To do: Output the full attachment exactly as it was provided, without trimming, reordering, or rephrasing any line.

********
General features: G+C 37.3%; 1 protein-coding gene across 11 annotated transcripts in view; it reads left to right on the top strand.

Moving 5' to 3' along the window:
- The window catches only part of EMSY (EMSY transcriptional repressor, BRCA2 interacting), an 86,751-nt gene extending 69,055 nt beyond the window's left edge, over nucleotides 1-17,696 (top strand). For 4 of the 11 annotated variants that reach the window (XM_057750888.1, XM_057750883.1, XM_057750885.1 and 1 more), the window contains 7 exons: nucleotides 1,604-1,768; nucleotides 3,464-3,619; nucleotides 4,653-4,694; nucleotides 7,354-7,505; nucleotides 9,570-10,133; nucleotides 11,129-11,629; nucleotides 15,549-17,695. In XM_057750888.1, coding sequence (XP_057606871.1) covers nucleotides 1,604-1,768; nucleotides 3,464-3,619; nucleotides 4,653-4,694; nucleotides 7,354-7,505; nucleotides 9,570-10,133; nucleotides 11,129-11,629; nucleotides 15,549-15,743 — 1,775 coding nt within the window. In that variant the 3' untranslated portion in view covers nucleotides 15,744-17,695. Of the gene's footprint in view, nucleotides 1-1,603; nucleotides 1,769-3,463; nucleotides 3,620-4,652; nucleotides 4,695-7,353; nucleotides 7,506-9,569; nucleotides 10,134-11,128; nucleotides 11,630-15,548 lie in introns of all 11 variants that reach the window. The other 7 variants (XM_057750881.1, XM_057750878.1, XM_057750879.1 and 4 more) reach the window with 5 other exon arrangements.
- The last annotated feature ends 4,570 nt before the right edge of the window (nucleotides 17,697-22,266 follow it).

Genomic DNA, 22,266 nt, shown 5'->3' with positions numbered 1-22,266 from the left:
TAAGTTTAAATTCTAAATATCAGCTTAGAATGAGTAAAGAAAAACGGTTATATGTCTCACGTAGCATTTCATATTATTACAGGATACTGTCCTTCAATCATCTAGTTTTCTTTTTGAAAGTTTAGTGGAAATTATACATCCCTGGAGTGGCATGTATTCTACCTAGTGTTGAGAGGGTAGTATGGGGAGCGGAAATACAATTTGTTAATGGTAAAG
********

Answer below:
General features: G+C 37.3%; 1 protein-coding gene across 11 annotated transcripts in view; it reads left to right on the top strand.

Moving 5' to 3' along the window:
- The window catches only part of EMSY (EMSY transcriptional repressor, BRCA2 interacting), an 86,751-nt gene extending 69,055 nt beyond the window's left edge, over nucleotides 1-17,696 (top strand). For 4 of the 11 annotated variants that reach the window (XM_057750888.1, XM_057750883.1, XM_057750885.1 and 1 more), the window contains 7 exons: nucleotides 1,604-1,768; nucleotides 3,464-3,619; nucleotides 4,653-4,694; nucleotides 7,354-7,505; nucleotides 9,570-10,133; nucleotides 11,129-11,629; nucleotides 15,549-17,695. In XM_057750888.1, coding sequence (XP_057606871.1) covers nucleotides 1,604-1,768; nucleotides 3,464-3,619; nucleotides 4,653-4,694; nucleotides 7,354-7,505; nucleotides 9,570-10,133; nucleotides 11,129-11,629; nucleotides 15,549-15,743 — 1,775 coding nt within the window. In that variant the 3' untranslated portion in view covers nucleotides 15,744-17,695. Of the gene's footprint in view, nucleotides 1-1,603; nucleotides 1,769-3,463; nucleotides 3,620-4,652; nucleotides 4,695-7,353; nucleotides 7,506-9,569; nucleotides 10,134-11,128; nucleotides 11,630-15,548 lie in introns of all 11 variants that reach the window. The other 7 variants (XM_057750881.1, XM_057750878.1, XM_057750879.1 and 4 more) reach the window with 5 other exon arrangements.
- The last annotated feature ends 4,570 nt before the right edge of the window (nucleotides 17,697-22,266 follow it).

Genomic DNA, 22,266 nt, shown 5'->3' with positions numbered 1-22,266 from the left:
TAAGTTTAAATTCTAAATATCAGCTTAGAATGAGTAAAGAAAAACGGTTATATGTCTCACGTAGCATTTCATATTATTACAGGATACTGTCCTTCAATCATCTAGTTTTCTTTTTGAAAGTTTAGTGGAAATTATACATCCCTGGAGTGGCATGTATTCTACCTAGTGTTGAGAGGGTAGTATGGGGAGCGGAAATACAATTTGTTAATGGTAAAG